And between 2015 and 2020, the only family to see its rank decline significantly was the opioid pushing Sackler family, which fell from... from number 16, to number 30, thanks, in large part, to a number of high profile legal settlements by their family owned corporation, Purdue Pharma.
So, it's been the same families for 40 years, and it took record-setting litigation, over millions of addictions and deaths, to drop one of those families from number 15 to number 30. What does the Sackler family court decision that fines them-- it fines them, but does not hold them accountable-- what does that say to you about our entrenched dynastic family wealth in the United States?
[00:36:45] CHUCK COLLINS: Well, I would say that it's entrenched. That it's persistent. That it's, uh, it's... it's very hard to, sort of, meaningfully break up those powerful dynasties once they form, because they, you know... this wealth is power, and they deploy that power to protect their wealth. And, uh, you know, at the expense of the rest of us. At the expense of equality of opportunity for the rest of us.
Um, and, yeah, think about that. The Sacklers, whose wealth, you know, uh, and, uh... it has come from the mass suffering of so many. And... and, even still, they don't accept responsibility for that. And they continue to be, uh, multi-billionaires. You know? Their... their children and grandchildren will continue to be incredibly wealthy; wealth that came from the opioid epidemic.
[00:37:44] CHUCK MERTZ - HOST, THIS IS HELL!: And, you know, as you pointed out, there... as we were talking about earlier, uh, people are... billionaires are making a fortune off of the pandemic, as well. So, it seems like they're constantly making fortunes off crises.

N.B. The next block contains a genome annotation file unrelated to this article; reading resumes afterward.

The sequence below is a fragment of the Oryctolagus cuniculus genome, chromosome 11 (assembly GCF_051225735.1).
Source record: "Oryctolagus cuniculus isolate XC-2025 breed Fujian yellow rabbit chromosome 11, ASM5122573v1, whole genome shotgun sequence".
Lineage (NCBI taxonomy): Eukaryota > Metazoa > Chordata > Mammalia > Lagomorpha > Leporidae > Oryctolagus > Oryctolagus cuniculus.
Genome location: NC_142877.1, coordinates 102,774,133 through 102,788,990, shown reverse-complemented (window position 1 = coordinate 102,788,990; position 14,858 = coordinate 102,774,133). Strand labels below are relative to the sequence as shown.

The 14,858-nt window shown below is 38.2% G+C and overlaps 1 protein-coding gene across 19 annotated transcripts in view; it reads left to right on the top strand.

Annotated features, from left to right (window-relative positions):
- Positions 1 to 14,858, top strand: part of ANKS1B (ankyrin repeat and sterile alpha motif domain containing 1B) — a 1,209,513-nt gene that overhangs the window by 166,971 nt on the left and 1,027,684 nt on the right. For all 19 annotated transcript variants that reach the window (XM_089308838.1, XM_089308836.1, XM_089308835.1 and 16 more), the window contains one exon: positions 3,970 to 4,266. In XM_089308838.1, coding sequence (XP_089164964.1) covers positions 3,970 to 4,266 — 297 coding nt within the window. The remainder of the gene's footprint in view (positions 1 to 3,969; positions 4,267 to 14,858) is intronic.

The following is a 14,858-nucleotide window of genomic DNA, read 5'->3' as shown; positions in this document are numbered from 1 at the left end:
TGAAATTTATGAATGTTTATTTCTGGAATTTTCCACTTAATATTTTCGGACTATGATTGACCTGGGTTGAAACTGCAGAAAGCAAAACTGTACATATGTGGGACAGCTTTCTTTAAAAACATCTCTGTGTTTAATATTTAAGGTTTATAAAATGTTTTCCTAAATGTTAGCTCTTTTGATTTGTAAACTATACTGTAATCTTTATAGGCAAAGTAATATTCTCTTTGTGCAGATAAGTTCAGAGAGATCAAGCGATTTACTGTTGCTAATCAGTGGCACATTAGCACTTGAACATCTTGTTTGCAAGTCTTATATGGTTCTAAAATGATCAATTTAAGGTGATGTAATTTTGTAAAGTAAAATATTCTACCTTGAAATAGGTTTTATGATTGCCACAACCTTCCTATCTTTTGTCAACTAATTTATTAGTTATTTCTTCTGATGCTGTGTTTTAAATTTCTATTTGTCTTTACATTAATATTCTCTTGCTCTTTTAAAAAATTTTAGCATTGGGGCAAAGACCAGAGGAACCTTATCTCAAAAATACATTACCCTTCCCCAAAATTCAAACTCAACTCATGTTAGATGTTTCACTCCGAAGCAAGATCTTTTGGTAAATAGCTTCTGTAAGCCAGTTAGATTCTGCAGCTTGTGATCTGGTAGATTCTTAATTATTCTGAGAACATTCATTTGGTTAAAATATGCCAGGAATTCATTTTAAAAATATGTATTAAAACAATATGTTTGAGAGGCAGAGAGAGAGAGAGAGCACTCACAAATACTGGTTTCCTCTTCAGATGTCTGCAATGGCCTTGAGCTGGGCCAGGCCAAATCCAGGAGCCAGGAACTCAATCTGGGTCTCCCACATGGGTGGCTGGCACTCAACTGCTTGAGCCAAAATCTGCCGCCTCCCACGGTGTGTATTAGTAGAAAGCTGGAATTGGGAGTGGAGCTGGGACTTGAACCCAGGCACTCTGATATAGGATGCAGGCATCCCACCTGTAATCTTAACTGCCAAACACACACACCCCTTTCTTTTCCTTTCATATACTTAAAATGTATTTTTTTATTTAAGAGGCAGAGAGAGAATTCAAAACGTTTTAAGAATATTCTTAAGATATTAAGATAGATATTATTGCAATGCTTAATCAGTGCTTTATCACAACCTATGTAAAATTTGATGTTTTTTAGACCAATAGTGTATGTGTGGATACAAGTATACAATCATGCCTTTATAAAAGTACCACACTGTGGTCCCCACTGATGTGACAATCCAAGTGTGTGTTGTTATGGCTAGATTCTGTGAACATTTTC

We know that we are already living within climate change, but climate change is going to worsen and worsen. So, are billionaires right now set up to make a fortune again, off of yet another crisis?
[00:38:07] CHUCK COLLINS: Well, you know, it's not surprising to see, um, some of the wealthiest dynastically wealthy families in the country buying land, huge amounts of land; buying water, water rights; um, purchasing property in different parts of the world, you know, whether it's a New Zealand or the Rocky mountains, or, uh, Canadian provinces where there's, you know, abundant natural resources.
Uh, you know, dynastic families think multi-generational, they have, they can afford to. Um, and they think they're spotting these... these disruptions, these trends, and they're thinking, not just, "How do we make money off of them?" but, "How do we, uh, survive and flourish while everyone else is literally treading water?"
Um, so it's not surprising to see that some of these families are positioning themselves to take advantage of the next disruption.
Exposed! Who Isn't In The Pandora Papers (w Chuck Collins) - Thom Hartmann Program - Air Date 10-6-21
[00:39:07] THOM HARTMANN - HOST, THOM HARTMANN PROGRAM: So tell me about South Dakota. Why South Dakota?